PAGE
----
"Theater of War" is perfectly Brechtian in form - "action and commentary on the action," as someone points out. Much of the most stirring commentary comes from Streep, who objects to the general idea of filming rehearsals (process looks like "bad acting," she says), but appears to go with the Brechtian flow, letting us sees flubs, sweat, and tears.
Walter juxtaposes her grueling, almost deranged performance with footage of the legendary performance by Brecht's wife, Helene Weigel, who appears to be twice as formidable while doing half the work. These backstage scenes explore the Brechtian urge to create and rebel. But the movie wonders whether creation is an adequately confrontational act. What is the value of art in times of strife? Should people be sitting in the theater or rioting in the streets? Walter's film reminds us that once there was a man whose work made no distinction between the two.
Wesley Morris can be reached at firstname.lastname@example.org. For more on movies, go to www.boston.com/movienation.
© Copyright 2009 Globe Newspaper Company.
By Maggie Overfelt, CNNMoney.com contributing writer
NEW YORK (CNNMoney.com) -- The news this week that Blockbuster Video has hired advisors to explore "restructuring" options, which analysts say could include a bankruptcy filing, is bittersweet to the movie rental business's remaining indie stores.
They're likely to outlive the corporate Goliath that once crushed scores of smaller retailers beneath its blue-and-yellow onslaught of identical chain stores. But the same forces that seem to have doomed Blockbuster (BBI, Fortune 500) - mail-order DVDs and streaming online video - may kill off the entire industry.
John Koch, the founder of Cinema Revolution in Minneapolis, is fighting on all fronts to keep his business going. Sales started softening in the middle of last year, when high gas prices kept people from making the drive out to his store. To compensate, he moved to a new location in Minneapolis, with a higher rent but also a more diverse and artistic community. Koch hopes his new neighbors will better appreciate his selection of foreign and cult films; he also provides a haven for local filmmakers who need a venue to screen their movies.
Read the article at cnn.money.
New York, NY - March 12, 2009 - Lorber HT Digital has acquired the U.S. theatrical rights and public performance rights to the acclaimed documentary NOLLYWOOD BABYLON, co-directed by Ben Addelman and Samir Mallal, on the heels of the film's U.S. premiere at the 2009 Sundance Film Festival as part of the World Cinema Documentary Competition. The deal was negotiated by Christina Rogers for the National Film Board and by Richard Lorber and Elizabeth Sheldon for Lorber HT Digital.
Lorber HT Digital will open NOLLYWOOD BABYLON theatrically at select venues in the second quarter of this year, and will also make it available to educational and cultural institutions. After the initial theatrical release, Lorber HT Digital will release the DVD to the consumer market on its Alive Mind label later in 2009.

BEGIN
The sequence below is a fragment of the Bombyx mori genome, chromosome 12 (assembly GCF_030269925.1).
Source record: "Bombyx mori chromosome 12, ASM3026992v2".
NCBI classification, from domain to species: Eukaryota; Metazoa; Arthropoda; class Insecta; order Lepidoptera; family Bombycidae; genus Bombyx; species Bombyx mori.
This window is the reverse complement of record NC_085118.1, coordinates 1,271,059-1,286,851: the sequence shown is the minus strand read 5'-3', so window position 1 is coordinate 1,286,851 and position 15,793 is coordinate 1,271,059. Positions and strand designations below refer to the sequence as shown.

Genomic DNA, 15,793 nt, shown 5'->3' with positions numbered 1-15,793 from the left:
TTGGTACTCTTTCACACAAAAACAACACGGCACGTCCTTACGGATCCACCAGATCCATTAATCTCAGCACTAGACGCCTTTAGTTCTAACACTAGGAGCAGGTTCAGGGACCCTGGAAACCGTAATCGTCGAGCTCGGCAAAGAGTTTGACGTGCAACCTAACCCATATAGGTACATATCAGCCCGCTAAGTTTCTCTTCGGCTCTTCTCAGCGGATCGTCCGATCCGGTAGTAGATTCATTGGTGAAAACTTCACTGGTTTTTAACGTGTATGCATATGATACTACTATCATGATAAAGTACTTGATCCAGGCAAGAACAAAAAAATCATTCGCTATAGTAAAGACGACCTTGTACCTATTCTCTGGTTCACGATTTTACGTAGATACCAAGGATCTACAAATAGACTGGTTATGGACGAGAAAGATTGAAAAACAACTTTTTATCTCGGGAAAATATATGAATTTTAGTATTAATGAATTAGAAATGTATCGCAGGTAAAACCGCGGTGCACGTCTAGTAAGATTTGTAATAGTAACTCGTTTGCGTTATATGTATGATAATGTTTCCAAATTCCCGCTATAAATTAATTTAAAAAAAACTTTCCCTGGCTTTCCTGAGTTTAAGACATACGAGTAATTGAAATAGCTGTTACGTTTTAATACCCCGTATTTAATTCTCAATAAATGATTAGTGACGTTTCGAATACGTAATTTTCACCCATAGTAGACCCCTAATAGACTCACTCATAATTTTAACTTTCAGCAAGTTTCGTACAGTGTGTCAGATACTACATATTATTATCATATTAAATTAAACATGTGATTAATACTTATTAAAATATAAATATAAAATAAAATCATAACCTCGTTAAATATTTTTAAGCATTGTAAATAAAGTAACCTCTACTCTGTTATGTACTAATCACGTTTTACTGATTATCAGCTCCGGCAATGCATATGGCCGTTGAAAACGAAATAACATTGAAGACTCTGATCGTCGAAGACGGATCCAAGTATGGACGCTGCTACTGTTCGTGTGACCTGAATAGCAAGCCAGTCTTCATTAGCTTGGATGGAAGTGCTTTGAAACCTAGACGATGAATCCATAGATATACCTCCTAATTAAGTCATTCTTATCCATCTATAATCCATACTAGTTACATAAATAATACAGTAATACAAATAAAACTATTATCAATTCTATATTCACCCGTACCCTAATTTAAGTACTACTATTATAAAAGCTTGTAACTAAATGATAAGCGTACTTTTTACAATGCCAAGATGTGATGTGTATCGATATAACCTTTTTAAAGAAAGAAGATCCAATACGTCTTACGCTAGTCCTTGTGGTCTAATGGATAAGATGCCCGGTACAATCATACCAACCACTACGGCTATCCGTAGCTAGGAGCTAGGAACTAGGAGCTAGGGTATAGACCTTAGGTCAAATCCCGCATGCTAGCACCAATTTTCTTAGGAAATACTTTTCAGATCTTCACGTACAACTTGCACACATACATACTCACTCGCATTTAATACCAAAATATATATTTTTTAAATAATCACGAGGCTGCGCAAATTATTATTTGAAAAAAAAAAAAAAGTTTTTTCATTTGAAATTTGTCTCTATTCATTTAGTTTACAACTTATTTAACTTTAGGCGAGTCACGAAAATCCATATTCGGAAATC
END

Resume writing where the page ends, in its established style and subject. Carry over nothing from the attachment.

Industry pioneer Richard Lorber, founder of Lorber HT Digital, comments on the acquisition, "NOLLYWOOD BABYLON celebrates the power of film to transform a culture and an industry. The explosion of Nigerian cinema over the last two decades is the reclaiming of African story-telling and culture by and for Africans. Nigeria is the new cultural center of Africa and Nollywood is the epicenter."
Kenneth Turan of the Los Angeles Times calls the film, "...an irresistible treatise on the Nigerian film industry..."
About The Film
NOLLYWOOD BABYLON chronicles the wild world of "Nollywood," a term coined in the early ‘90s to describe the world's fastest-growing national cinema, surpassed only by its Indian counterpart. The film delves first-hand into Nigeria's explosive homegrown movie industry, where Jesus and voodoo vie for screen time. Lancelot Oduwa Imasuen, known in Lagos as "Da Governor," is one of the most influential men in Nollywood. Undeterred by miniscule budgets, Da Governor is one of a cadre of resourceful filmmakers creating a garish, imaginative, and wildly popular form of B-movie that has frenzied fans begging for more. Among the bustling stalls of Lagos's Idumato market, films are sold, and budding stars are born. Creating stories that explore the growing battle between traditional mysticism and modern culture, good versus evil, witchcraft and Christianity, Nollywood auteurs have mastered a down-and-dirty, straight-to-video production formula that has become the industry standard in a country plagued by poverty. This burgeoning Nigerian film industry is tapping a national identity where proud Africans are telling their own stories to a public hungry to see their lives on screen. Peppered with outrageously juicy movie clips and buoyed by a rousing score fusing Afropop and traditional sounds, NOLLYWOOD BABYLON celebrates the distinctive power of Nigerian cinema as it marvels in the magic of movies.